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Population Structure and Evolution of Rhinoviruses

Population Structure and Evolution of Rhinoviruses | Virology and Bioinformatics from Virology.ca | Scoop.it
Rhinoviruses, formerly known as Human rhinoviruses, are the most common cause of air-borne upper respiratory tract infections in humans. Rhinoviruses belong to the family Picornaviridae and are divided into three species namely, Rhinovirus A, -B and -C, which are antigenically diverse. Genetic recombination is found to be one of the important causes for diversification of Rhinovirus species. Although emerging lineages within Rhinoviruses have been reported, their population structure has not been studied yet. The availability of complete genome sequences facilitates study of population structure, genetic diversity and underlying evolutionary forces, such as mutation, recombination and selection pressure. Analysis of complete genomes of Rhinoviruses using a model-based population genetics approach provided a strong evidence for existence of seven genetically distinct subpopulations. As a result of diversification, Rhinovirus A and -C populations are divided into four and two subpopulations, respectively. Genetically, the Rhinovirus B population was found to be homogeneous. Intra-species recombination was observed to be prominent in Rhinovirus A and -C species. Significant evidence of episodic positive selection was obtained for several sites within coding sequences of structural and non-structural proteins. This corroborates well with known phenotypic properties such as antigenicity of structural proteins. Episodic positive selection appears to be responsible for emergence of new lineages especially in Rhinovirus A. In summary, the Rhinovirus population is an ensemble of seven distinct lineages. In case of Rhinovirus A, intra-species recombination and episodic positive selection contribute to its further diversification. In case of Rhinovirus C, intra- and inter-species recombinations are responsible for observed diversity. Population genetics approach was further useful to analyze phylogenetic tree topologies pertaining to recombinant strains, especially when trees are derived using complete genomes. Understanding of population structure serves as a foundation for designing new vaccines and drugs as well as to explain emergence of drug resistance amongst subpopulations
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More Rotavirus Vaccination Means Less Rotavirus

More Rotavirus Vaccination Means Less Rotavirus | Virology and Bioinformatics from Virology.ca | Scoop.it
The more children who are vaccinated against rotavirus at your pediatrician's office, the less likely it is that your child will be exposed to the gastrointestinal illness, a new study has concluded. That might sound like a no-brainer, but with vaccine coverage as low as 10% at some practices included [...]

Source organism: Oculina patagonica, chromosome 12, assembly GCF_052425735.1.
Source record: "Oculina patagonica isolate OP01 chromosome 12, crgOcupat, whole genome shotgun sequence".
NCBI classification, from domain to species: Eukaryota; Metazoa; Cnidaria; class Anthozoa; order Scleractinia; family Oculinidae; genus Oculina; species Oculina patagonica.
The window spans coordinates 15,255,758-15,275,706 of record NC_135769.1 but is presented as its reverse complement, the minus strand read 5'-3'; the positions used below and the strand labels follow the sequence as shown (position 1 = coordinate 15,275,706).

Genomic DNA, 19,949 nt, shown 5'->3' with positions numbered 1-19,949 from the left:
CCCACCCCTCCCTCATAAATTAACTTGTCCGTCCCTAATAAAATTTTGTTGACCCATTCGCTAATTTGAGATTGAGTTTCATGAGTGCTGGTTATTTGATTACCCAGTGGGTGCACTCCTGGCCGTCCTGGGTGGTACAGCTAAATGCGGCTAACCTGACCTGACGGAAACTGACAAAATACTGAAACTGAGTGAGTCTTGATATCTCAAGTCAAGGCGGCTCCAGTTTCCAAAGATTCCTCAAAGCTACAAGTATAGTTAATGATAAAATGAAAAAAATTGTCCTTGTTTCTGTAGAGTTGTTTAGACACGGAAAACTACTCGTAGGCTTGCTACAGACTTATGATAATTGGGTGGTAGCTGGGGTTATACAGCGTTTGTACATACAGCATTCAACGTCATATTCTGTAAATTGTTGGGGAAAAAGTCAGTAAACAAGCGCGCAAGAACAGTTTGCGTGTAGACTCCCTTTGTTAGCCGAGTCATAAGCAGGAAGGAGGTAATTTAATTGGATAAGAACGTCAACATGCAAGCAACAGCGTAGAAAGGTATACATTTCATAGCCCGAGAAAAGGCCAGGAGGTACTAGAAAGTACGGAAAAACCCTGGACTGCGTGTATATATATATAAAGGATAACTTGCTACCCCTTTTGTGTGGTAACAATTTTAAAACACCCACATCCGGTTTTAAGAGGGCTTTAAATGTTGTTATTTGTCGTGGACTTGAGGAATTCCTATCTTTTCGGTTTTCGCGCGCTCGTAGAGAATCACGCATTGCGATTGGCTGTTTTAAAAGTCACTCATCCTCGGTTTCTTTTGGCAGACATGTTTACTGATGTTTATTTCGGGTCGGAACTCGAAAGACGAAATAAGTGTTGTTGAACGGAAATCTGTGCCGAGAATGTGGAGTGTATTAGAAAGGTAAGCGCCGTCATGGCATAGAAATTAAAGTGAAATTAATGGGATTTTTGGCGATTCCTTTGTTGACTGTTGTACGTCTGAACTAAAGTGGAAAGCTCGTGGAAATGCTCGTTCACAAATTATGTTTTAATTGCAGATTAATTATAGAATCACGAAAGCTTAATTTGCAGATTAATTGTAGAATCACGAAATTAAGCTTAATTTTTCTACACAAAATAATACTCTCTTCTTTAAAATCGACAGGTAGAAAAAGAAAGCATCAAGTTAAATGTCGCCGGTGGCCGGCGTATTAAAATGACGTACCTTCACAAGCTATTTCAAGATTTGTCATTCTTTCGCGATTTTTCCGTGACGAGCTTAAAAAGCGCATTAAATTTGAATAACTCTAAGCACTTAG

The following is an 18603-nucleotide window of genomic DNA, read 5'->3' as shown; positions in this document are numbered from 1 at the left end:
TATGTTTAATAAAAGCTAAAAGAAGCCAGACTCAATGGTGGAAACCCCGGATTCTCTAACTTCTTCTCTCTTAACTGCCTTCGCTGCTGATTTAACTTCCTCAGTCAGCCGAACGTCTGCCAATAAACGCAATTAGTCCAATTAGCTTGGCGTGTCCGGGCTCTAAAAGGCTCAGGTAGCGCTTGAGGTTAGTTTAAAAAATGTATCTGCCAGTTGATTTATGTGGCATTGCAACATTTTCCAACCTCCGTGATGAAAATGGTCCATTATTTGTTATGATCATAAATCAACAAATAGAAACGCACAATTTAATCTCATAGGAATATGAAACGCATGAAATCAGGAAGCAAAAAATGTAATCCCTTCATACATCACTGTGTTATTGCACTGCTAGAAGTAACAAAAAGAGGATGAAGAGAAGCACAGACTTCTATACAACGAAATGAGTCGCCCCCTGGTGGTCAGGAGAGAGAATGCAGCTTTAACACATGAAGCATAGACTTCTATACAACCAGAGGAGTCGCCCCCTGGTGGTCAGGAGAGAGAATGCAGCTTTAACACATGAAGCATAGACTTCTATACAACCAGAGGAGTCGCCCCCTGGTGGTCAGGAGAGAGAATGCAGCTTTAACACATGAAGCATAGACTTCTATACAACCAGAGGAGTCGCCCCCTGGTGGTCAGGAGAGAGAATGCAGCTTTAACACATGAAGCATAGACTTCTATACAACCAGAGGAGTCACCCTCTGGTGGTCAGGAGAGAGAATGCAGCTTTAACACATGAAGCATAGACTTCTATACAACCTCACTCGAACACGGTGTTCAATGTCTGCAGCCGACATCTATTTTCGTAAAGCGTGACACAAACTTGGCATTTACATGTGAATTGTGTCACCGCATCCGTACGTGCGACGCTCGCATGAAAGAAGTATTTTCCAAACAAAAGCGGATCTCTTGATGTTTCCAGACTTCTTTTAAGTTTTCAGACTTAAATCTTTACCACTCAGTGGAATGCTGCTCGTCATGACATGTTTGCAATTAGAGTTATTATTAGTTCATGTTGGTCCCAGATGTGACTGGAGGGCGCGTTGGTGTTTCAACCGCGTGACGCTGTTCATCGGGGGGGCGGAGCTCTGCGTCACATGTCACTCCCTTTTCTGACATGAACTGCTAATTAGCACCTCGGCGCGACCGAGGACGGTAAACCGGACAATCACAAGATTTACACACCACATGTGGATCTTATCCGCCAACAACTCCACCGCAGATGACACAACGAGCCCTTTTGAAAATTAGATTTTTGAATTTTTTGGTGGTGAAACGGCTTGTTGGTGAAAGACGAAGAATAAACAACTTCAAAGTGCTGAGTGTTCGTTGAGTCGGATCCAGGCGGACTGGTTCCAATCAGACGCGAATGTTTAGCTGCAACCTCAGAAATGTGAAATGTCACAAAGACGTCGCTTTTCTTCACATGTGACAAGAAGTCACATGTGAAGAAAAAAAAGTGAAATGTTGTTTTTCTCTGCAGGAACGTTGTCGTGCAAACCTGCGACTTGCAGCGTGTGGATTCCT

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Potentiation of immunomodulatory antibody therapy with oncolytic viruses for treatment of cancer

Potentiation of immunomodulatory antibody therapy with oncolytic viruses for treatment of cancer | Virology and Bioinformatics from Virology.ca | Scoop.it
Molecular Therapy — Oncolytics, Published online: 10 December 2014; | doi:10.1038/mto.2014.4

Via Krishan Maggon , Gilbert Faure au nom de l'ASSIM
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MOLECULAR THERAPY — ONCOLYTICS | REVIEW ARTICLE OPEN

Potentiation of immunomodulatory antibody therapy with oncolytic viruses for treatment of cancerDmitriy Zamarin & Jedd D WolchokAffiliationsCorresponding authorMolecular Therapy — Oncolytics 1, Article number: 14004 (2014) doi:10.1038/mto.2014.4Received 30 June 2014 Accepted 30 June 2014 Published online 10 December 2014
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Two Infants Too Young For Vaccinations Contract Measles From Unvaccinated People At Disneyland

Two Infants Too Young For Vaccinations Contract Measles From Unvaccinated People At Disneyland | Virology and Bioinformatics from Virology.ca | Scoop.it
Nine cases of the highly contagious virus have been confirmed so far in people who recently visited the tourist destination -- most of whom haven't been vaccinated.
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IFITM3 Restricts Influenza A Virus Entry by Blocking the Formation of Fusion Pores following Virus-Endosome Hemifusion

IFITM3 Restricts Influenza A Virus Entry by Blocking the Formation of Fusion Pores following Virus-Endosome Hemifusion | Virology and Bioinformatics from Virology.ca | Scoop.it
From molecules to physiology
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Cold coddles colds | Science News

Cold coddles colds | Science News | Virology and Bioinformatics from Virology.ca | Scoop.it
Antiviral responses aren’t as effective against common cold viruses in cooler temperatures.